Mumbai: One of the important challenges for India`s incoming central bank chief is a problem he and his predecessor have long encounter with – how to prompt stubborn state banks to cut borrowing costs more aggressively to boost the economy.
Supporting Raghuram Rajan, the Reserve Bank of India (RBI) has cut lending rates by 150 basis points (bps) since early last year, still banks have only lowered their rates by around half that and say they can only manage another 10-15 bps extra in coming months.
Urjit Patel, Rajan`s lieutenant at the RBI who has now been named his successor, knows well that the banks` reluctance is tempering transmission of monetary policy into the broader economy, even as the window of opportunity for even greater easing may be closing.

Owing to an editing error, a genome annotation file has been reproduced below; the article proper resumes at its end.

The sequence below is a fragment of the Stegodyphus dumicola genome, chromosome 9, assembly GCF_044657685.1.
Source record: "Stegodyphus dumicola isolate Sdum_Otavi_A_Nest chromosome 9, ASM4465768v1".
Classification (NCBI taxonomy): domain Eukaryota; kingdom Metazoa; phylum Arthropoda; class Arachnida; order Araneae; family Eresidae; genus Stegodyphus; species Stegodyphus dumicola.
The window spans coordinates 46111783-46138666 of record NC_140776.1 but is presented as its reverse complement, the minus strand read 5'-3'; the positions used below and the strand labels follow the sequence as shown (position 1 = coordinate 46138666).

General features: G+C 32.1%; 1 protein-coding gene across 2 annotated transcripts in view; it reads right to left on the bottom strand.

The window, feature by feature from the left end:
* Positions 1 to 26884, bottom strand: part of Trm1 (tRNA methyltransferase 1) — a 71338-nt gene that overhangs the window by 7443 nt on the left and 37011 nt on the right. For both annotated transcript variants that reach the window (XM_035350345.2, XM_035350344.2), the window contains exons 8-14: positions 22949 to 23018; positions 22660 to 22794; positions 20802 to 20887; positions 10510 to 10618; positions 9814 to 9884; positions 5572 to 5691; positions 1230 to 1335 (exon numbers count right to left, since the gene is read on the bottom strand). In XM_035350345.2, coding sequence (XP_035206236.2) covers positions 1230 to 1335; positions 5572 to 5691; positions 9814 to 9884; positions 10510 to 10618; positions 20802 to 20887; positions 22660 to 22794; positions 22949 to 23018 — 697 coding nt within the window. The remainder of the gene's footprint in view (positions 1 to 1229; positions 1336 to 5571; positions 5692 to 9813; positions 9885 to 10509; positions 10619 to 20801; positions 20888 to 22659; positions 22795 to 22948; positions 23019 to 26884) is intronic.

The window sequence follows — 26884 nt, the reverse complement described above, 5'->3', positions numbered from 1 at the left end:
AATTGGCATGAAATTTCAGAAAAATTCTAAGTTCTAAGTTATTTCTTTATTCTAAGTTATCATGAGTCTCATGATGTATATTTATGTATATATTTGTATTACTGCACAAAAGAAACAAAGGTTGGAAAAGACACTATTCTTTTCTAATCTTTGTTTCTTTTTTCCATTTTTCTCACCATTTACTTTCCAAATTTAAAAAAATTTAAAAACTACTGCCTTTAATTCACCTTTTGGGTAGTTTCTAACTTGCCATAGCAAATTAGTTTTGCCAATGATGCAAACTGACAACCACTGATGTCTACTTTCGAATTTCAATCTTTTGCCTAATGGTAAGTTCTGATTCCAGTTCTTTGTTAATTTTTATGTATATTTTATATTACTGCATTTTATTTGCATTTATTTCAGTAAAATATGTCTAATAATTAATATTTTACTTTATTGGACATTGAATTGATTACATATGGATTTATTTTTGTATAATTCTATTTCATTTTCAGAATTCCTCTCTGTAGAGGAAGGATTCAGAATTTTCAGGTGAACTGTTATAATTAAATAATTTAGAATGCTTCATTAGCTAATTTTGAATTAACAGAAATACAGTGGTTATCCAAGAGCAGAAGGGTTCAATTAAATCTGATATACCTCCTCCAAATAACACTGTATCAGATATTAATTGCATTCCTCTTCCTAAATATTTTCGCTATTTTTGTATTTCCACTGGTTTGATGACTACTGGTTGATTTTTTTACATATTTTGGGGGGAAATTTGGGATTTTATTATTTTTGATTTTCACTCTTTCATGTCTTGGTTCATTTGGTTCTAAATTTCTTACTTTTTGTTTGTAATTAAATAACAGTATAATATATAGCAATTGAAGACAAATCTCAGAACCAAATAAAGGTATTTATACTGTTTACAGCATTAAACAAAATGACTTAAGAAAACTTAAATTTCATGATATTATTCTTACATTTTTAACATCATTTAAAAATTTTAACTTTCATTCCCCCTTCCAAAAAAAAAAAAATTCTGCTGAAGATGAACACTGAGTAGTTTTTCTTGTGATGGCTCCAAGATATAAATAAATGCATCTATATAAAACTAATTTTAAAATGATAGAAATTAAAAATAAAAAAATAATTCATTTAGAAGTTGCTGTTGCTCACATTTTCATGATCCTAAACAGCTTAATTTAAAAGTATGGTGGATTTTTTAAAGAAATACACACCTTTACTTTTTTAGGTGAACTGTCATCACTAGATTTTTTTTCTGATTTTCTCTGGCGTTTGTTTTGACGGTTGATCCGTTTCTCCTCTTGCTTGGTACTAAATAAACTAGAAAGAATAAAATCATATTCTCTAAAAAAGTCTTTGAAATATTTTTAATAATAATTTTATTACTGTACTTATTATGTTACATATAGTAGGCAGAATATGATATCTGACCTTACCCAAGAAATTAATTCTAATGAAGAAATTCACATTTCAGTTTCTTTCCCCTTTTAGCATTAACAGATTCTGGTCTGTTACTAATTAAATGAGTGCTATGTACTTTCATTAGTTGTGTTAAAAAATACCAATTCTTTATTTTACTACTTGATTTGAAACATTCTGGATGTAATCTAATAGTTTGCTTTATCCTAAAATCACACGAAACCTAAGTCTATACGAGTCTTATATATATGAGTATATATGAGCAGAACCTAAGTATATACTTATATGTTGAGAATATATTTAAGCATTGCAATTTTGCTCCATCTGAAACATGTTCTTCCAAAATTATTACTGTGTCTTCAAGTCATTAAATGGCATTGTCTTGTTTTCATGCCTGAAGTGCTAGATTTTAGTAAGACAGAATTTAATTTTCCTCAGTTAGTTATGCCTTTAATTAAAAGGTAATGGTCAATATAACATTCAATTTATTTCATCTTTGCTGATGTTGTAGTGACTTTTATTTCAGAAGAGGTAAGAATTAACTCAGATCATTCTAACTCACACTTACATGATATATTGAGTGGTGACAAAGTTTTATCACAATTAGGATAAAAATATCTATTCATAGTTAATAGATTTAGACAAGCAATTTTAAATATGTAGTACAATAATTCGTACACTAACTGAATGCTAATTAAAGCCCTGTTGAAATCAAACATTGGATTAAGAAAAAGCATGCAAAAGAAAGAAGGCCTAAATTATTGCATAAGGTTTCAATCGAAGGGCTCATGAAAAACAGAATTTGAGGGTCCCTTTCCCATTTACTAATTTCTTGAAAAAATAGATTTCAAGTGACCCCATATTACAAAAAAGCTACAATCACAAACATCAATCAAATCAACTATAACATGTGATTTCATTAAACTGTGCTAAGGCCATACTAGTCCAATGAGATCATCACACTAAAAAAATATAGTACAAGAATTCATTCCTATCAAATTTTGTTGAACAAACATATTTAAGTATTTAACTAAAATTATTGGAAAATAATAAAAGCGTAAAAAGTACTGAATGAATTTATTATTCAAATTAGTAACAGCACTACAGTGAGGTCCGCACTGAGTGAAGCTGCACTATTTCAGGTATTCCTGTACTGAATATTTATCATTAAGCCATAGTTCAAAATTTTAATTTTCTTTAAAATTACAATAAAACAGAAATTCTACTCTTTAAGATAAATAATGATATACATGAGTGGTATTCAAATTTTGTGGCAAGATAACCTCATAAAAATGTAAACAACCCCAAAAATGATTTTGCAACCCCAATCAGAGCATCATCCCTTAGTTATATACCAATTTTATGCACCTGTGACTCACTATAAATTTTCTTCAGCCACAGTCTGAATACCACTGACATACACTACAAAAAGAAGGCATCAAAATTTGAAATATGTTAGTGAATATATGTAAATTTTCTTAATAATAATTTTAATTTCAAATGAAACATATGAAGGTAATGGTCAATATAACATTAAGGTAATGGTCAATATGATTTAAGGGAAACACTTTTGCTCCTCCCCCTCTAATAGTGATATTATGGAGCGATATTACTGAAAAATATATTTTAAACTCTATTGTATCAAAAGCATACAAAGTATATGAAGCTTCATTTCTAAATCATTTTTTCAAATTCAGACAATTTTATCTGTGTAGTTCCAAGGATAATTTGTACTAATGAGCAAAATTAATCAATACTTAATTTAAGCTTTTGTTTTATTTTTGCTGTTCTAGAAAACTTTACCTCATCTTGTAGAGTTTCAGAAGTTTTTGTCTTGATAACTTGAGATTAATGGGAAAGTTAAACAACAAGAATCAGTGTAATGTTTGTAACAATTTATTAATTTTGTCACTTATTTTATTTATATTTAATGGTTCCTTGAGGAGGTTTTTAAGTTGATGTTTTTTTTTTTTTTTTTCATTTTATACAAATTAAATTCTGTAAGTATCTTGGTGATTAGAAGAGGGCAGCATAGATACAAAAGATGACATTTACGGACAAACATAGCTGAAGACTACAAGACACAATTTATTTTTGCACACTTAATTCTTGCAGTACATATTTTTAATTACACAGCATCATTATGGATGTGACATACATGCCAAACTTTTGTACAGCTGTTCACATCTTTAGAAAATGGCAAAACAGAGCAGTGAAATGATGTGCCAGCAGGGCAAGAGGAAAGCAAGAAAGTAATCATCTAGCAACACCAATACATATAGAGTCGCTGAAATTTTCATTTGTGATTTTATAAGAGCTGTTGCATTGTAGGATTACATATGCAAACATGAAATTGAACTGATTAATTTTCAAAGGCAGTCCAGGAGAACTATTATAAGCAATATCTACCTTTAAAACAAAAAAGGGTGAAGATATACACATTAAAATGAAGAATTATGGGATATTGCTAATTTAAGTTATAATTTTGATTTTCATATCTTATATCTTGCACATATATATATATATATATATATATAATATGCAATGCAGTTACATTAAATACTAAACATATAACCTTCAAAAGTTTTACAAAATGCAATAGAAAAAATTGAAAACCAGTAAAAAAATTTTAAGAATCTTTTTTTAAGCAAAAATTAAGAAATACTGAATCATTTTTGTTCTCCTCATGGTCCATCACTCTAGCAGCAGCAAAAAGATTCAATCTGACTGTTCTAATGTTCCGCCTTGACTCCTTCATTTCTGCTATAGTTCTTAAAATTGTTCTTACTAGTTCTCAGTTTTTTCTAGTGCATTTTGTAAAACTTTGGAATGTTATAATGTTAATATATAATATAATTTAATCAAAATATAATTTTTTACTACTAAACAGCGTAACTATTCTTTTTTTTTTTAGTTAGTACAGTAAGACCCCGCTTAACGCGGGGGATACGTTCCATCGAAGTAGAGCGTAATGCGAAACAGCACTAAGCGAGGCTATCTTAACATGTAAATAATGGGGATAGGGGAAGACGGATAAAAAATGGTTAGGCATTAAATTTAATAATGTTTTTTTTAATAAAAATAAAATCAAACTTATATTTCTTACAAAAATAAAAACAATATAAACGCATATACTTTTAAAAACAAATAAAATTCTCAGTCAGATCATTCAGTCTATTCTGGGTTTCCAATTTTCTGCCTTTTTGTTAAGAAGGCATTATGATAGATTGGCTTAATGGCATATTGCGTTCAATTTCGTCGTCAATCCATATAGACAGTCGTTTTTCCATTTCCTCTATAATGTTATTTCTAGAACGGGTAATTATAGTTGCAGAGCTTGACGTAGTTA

In his last days in office, Rajan is expected to make twist to the supposed marginal cost-based lending rates (MCLR) he had unveiled in April, which attempted to force lenders to more rapidly reflect redesign in deposit and market rates.
That measure has largely failed as bankers responded by jacking up the risk surcharge they assigned to new loans to avoid cutting lending rates.
Bankers say any further changes are unlikely to have plenty of an impact given the RBI cannot unilaterally force banks to lower lending rates.
The government has also been reluctant to walk in. While Prime Minister Narendra Modi`s administration is keen to see lower rates which could recover corporate investment, it has come out unwilling to pressure state-owned banks because of the potential impact on profits.